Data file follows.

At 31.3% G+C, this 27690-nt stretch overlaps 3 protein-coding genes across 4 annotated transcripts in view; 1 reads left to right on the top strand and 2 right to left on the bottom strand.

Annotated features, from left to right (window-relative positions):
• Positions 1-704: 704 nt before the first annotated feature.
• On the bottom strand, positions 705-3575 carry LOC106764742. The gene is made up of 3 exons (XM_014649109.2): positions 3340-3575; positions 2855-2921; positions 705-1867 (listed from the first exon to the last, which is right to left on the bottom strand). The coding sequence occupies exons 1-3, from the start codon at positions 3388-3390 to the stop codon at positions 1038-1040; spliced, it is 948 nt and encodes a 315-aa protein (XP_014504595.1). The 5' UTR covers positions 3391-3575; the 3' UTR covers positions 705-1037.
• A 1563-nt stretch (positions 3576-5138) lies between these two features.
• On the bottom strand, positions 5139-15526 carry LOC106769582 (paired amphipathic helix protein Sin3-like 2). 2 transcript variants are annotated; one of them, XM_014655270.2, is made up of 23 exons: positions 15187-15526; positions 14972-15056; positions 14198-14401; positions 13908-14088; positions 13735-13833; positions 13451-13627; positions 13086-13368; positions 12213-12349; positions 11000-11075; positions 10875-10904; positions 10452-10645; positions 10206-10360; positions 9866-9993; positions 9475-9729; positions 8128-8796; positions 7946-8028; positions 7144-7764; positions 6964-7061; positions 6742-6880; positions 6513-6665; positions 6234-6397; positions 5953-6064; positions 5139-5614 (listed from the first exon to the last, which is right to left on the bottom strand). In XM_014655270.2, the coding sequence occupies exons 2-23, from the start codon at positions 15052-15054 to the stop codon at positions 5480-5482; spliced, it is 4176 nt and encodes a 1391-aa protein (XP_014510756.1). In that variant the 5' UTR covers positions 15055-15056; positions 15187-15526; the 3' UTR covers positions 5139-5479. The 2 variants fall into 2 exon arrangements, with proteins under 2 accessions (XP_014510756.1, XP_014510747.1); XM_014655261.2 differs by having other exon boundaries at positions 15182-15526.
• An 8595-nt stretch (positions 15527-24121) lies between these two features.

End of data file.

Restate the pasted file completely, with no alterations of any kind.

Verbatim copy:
At 31.3% G+C, this 27690-nt stretch overlaps 3 protein-coding genes across 4 annotated transcripts in view; 1 reads left to right on the top strand and 2 right to left on the bottom strand.

Annotated features, from left to right (window-relative positions):
• Positions 1-704: 704 nt before the first annotated feature.
• On the bottom strand, positions 705-3575 carry LOC106764742. The gene is made up of 3 exons (XM_014649109.2): positions 3340-3575; positions 2855-2921; positions 705-1867 (listed from the first exon to the last, which is right to left on the bottom strand). The coding sequence occupies exons 1-3, from the start codon at positions 3388-3390 to the stop codon at positions 1038-1040; spliced, it is 948 nt and encodes a 315-aa protein (XP_014504595.1). The 5' UTR covers positions 3391-3575; the 3' UTR covers positions 705-1037.
• A 1563-nt stretch (positions 3576-5138) lies between these two features.
• On the bottom strand, positions 5139-15526 carry LOC106769582 (paired amphipathic helix protein Sin3-like 2). 2 transcript variants are annotated; one of them, XM_014655270.2, is made up of 23 exons: positions 15187-15526; positions 14972-15056; positions 14198-14401; positions 13908-14088; positions 13735-13833; positions 13451-13627; positions 13086-13368; positions 12213-12349; positions 11000-11075; positions 10875-10904; positions 10452-10645; positions 10206-10360; positions 9866-9993; positions 9475-9729; positions 8128-8796; positions 7946-8028; positions 7144-7764; positions 6964-7061; positions 6742-6880; positions 6513-6665; positions 6234-6397; positions 5953-6064; positions 5139-5614 (listed from the first exon to the last, which is right to left on the bottom strand). In XM_014655270.2, the coding sequence occupies exons 2-23, from the start codon at positions 15052-15054 to the stop codon at positions 5480-5482; spliced, it is 4176 nt and encodes a 1391-aa protein (XP_014510756.1). In that variant the 5' UTR covers positions 15055-15056; positions 15187-15526; the 3' UTR covers positions 5139-5479. The 2 variants fall into 2 exon arrangements, with proteins under 2 accessions (XP_014510756.1, XP_014510747.1); XM_014655261.2 differs by having other exon boundaries at positions 15182-15526.
• An 8595-nt stretch (positions 15527-24121) lies between these two features.